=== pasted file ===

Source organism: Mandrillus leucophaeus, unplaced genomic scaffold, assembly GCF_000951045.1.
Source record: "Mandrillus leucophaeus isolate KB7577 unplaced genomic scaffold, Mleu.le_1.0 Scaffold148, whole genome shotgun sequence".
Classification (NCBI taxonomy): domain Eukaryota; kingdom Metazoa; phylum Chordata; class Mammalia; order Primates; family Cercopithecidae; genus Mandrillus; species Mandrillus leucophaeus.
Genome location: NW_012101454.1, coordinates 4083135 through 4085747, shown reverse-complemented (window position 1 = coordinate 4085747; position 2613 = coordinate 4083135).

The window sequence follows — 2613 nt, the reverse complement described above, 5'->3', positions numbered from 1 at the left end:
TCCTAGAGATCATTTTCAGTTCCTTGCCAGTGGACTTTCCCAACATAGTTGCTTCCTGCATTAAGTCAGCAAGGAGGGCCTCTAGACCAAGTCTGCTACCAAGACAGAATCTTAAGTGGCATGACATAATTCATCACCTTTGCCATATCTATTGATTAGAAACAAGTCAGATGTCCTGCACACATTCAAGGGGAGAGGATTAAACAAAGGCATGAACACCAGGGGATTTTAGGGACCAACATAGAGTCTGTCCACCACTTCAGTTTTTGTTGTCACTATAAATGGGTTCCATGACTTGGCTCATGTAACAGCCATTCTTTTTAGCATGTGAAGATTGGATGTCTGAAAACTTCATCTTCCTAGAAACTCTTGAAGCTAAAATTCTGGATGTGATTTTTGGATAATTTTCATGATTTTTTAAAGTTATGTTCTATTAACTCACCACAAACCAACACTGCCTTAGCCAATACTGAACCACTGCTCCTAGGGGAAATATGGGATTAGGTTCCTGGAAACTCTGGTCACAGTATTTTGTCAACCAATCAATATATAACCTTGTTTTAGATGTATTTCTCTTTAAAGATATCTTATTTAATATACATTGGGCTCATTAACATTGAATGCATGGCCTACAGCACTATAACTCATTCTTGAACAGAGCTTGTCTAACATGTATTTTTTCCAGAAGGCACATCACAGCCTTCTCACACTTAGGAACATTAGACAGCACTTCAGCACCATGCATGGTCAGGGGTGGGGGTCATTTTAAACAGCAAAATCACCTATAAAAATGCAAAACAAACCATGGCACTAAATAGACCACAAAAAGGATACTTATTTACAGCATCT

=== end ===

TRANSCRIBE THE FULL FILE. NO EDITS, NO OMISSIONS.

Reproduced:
Source organism: Mandrillus leucophaeus, unplaced genomic scaffold, assembly GCF_000951045.1.
Source record: "Mandrillus leucophaeus isolate KB7577 unplaced genomic scaffold, Mleu.le_1.0 Scaffold148, whole genome shotgun sequence".
Classification (NCBI taxonomy): domain Eukaryota; kingdom Metazoa; phylum Chordata; class Mammalia; order Primates; family Cercopithecidae; genus Mandrillus; species Mandrillus leucophaeus.
Genome location: NW_012101454.1, coordinates 4083135 through 4085747, shown reverse-complemented (window position 1 = coordinate 4085747; position 2613 = coordinate 4083135).

The window sequence follows — 2613 nt, the reverse complement described above, 5'->3', positions numbered from 1 at the left end:
TCCTAGAGATCATTTTCAGTTCCTTGCCAGTGGACTTTCCCAACATAGTTGCTTCCTGCATTAAGTCAGCAAGGAGGGCCTCTAGACCAAGTCTGCTACCAAGACAGAATCTTAAGTGGCATGACATAATTCATCACCTTTGCCATATCTATTGATTAGAAACAAGTCAGATGTCCTGCACACATTCAAGGGGAGAGGATTAAACAAAGGCATGAACACCAGGGGATTTTAGGGACCAACATAGAGTCTGTCCACCACTTCAGTTTTTGTTGTCACTATAAATGGGTTCCATGACTTGGCTCATGTAACAGCCATTCTTTTTAGCATGTGAAGATTGGATGTCTGAAAACTTCATCTTCCTAGAAACTCTTGAAGCTAAAATTCTGGATGTGATTTTTGGATAATTTTCATGATTTTTTAAAGTTATGTTCTATTAACTCACCACAAACCAACACTGCCTTAGCCAATACTGAACCACTGCTCCTAGGGGAAATATGGGATTAGGTTCCTGGAAACTCTGGTCACAGTATTTTGTCAACCAATCAATATATAACCTTGTTTTAGATGTATTTCTCTTTAAAGATATCTTATTTAATATACATTGGGCTCATTAACATTGAATGCATGGCCTACAGCACTATAACTCATTCTTGAACAGAGCTTGTCTAACATGTATTTTTTCCAGAAGGCACATCACAGCCTTCTCACACTTAGGAACATTAGACAGCACTTCAGCACCATGCATGGTCAGGGGTGGGGGTCATTTTAAACAGCAAAATCACCTATAAAAATGCAAAACAAACCATGGCACTAAATAGACCACAAAAAGGATACTTATTTACAGCATCT